Royals 4, Tigers 1: Tigers threaten plenty, don’t score much

Bless You Boys

After Monday night’s 10-inning win, the Tigers looked to take the second game of, and thus win, the three-game weekday series against the Kansas City Royals. But despite getting plenty of runners on base, they only scored once all night, dropping the game 4-1.

Eduardo Rodriguez made his tenth start of the season for the Detroiters. His last start was a bit of a let-down, as he gave up four runs in five innings in a clunker of a loss against the Pirates last Wednesday. But let’s not forget the incredible run of six starts from April 12 through May 10: about seven innings per start, a 0.43 ERA, six walks against 41 strikeouts, and nearly 70% of his pitches were strikes. Would we get this Dr. Jekyll version of Rodriguez tonight, or the Mr. Hyde version we saw last week? (Honestly, it was a little of both.)

The Royals started veteran reliever Mike Mayers, who spent a few years each with the Cardinals and the Angels before coming to the Royals in the offseason. His best stats came in the shortened 2020 season, where he had a WHIP of 0.900 in 29 appearances out of the bullpen. He has been stretching out as a starter in the minors for most of this season so far, and with the Royals leaning heavily on their bullpen on Monday night, they’d need length out of Mayers — and they got a surprising amount of it.

Rodriguez got into a bit of a first-inning jam after a one-out single and walk, but a pair of strikeouts bailed him out of it. Mayers struck out the first four batters he faced, before Nick Maton singled to left in the second inning, but a flyout and strikeout stranded him. It was Whiff-Fest ‘23 right off the hop, as in the first two innings the Tigers and Royals had each struck out five times, but the Sun shining directly on the batter’s eye might’ve had something to do with that.

In the fourth the Tigers loaded the bases with a pair of squibbly little infield hits and a walk, and with two outs Miguel Cabrera came to the plate. Unfortunately on the first pitch he hit a ground ball to third, and the toss over to second ended the inning.

The Royals countered in the bottom of the inning with some much improved swings against Rodriguez: a Javier Báez throwing error, a double and a pair of singles put the Royals up 2-0 with runners on the corners and one out. A walk loaded the bases for Salvador Pérez, who hit a sacrifice fly to cash-in another run.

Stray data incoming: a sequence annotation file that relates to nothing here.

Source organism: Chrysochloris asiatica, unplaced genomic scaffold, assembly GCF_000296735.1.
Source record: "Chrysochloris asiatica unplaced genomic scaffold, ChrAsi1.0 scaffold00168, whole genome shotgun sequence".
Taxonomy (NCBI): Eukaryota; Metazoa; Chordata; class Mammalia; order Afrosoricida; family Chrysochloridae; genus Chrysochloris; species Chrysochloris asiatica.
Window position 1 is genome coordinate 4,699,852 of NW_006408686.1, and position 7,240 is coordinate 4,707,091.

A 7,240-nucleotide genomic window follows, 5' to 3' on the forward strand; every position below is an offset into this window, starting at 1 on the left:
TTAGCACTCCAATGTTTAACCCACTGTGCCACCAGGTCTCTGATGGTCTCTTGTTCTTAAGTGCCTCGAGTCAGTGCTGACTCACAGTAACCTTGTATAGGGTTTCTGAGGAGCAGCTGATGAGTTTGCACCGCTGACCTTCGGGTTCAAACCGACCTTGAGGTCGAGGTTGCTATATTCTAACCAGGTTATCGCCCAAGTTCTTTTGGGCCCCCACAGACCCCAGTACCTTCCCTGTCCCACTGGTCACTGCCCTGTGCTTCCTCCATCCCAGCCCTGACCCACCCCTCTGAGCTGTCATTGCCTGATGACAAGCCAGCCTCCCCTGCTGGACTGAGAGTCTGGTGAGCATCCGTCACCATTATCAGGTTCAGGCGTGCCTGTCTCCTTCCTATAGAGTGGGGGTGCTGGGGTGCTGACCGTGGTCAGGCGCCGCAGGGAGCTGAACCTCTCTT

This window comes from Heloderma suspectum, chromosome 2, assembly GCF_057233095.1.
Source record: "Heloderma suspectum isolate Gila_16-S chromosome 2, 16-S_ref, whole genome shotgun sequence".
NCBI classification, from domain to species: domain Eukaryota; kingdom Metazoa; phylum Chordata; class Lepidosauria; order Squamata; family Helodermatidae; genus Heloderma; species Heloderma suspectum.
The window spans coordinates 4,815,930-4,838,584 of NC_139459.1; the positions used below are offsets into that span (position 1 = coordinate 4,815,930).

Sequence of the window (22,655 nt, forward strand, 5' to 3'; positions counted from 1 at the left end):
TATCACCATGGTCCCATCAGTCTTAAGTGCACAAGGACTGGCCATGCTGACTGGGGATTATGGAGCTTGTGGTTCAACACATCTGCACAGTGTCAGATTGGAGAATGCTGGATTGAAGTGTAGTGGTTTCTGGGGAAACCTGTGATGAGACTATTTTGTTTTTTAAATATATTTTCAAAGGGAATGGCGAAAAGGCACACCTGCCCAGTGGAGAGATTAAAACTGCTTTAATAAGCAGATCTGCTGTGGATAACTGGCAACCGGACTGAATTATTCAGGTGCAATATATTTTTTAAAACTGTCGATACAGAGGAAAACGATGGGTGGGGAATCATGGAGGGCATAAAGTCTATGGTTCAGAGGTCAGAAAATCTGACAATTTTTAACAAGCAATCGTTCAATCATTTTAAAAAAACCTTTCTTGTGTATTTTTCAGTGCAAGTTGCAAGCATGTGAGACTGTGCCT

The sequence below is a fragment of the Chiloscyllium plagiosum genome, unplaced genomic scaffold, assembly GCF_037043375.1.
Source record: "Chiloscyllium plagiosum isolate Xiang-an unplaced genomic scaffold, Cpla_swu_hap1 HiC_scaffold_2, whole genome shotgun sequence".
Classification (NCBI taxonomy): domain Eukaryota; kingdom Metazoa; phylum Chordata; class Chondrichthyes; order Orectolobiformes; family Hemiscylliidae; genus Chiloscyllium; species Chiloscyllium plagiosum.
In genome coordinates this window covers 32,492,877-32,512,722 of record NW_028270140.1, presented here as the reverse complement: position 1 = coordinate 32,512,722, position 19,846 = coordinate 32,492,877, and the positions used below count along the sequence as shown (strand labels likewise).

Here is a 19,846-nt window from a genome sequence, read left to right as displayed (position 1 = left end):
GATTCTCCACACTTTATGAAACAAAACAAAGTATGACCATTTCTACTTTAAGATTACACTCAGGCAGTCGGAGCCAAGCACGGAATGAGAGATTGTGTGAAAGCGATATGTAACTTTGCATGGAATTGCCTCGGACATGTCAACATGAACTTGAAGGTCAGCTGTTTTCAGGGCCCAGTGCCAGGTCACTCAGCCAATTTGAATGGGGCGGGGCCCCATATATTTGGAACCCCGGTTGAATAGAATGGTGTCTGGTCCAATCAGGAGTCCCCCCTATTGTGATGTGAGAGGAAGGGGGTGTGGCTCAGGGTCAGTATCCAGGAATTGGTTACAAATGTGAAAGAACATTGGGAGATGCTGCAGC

A pair of two-out singles in the top of the fifth chased Mayers who, to his credit, gave the Royals a heck of a lot more than anyone expected. Báez jumped all over Jose Cuas’ first pitch and hit a line drive to center, scoring Zack McKinstry to narrow the gap to 3-1.

Bobby Witt Jr. manufactured a run all by himself in the bottom of the fifth: he bunted for a single, stole second base, and scored on an Edward Olivares single, reinstating the three-run lead.

The Tigers loaded the bases again in the sixth, with a walk, a single and an error by Witt. Jake Rogers then hit a screaming line drive to second base for the second out, leaving things up to McKinstry who struck out swinging, including a very questionable called strike two. Alas, this observation was made:

Tyler Holton took over in the bottom of the sixth for Rodriguez, who had an unimpressive final line a lot like his previous start’s: five innings, four runs (but only two of them earned), and a pair of walks. The big difference was his nine strikeouts, which were nice, but that final line was definitely more Hyde than Jekyll, for sure.

Holton’s sixth was good and boring, and his seventh saw Witt advance to second base but nothing came of it. He stuck around to start the eighth and gave up a pair of singles, and eventually the Royals loaded the bases with two outs. But Holton got pinch-hitter Nate Eaton, who’d started the season 3-for-51, made it 3-for-52 with a soft popup in to short left field which was easily caught by Báez for the third out.

Aroldis Chapman came on for the ninth and he fed ‘em the gas; pinch-hitter Jonathan Schoop walked, but that was all they’d manage to do — which sorta fit into the theme of the rest of the evening, frankly.

Now That’s Some Heads-Up Baserunning

Ronald Acuña Jr. really caught ‘em napping. Love this.

Observations Quantitative and Qualitative

  • I’d heard that one Mr. Riley Greene had been good lately, so I took a look at his stats recently. In a 22-game stretch from April 26 through Monday night’s game (97 plate appearances), he’s slashing .348/.402/.483 for an OPS of .885. In that time he’s hit six doubles, two home runs, and “only” struck out 21 times. Mind you, his BABiP is a whopping .439, so he’s been extremely lucky as well.
  • Is Spencer Torkelson the unluckiest man on this Tigers team? Last night he sent a screaming line drive to the gap, but Jackie Bradley Jr. made a sensational running catch. On the season his BABiP is .273, which is about 20 points below major-league average. But when you put with that his 80th-percentile average exit velocity and 83rd-percentile hard-hit percentage… I mean, buddy, keep doin’ what you’re doin’, but holy mackerel, that’s some bad luck.
  • The Blue Jays really know how to bust out of a losing streak.
  • Happy early birthday to Queen Victoria of the United Kingdom who would have turned 204 on Wednesday. We here in Canada had ourselves a long weekend; the Monday which lands on either May 24, or the Monday just before that day, is a national holiday. Often, “May 24” is pronounced “May two-four,” as “a two-four” is slang for a case of beer, a nod to the theme of the weekend often spent drinking adult beverages at, say, a cottage.

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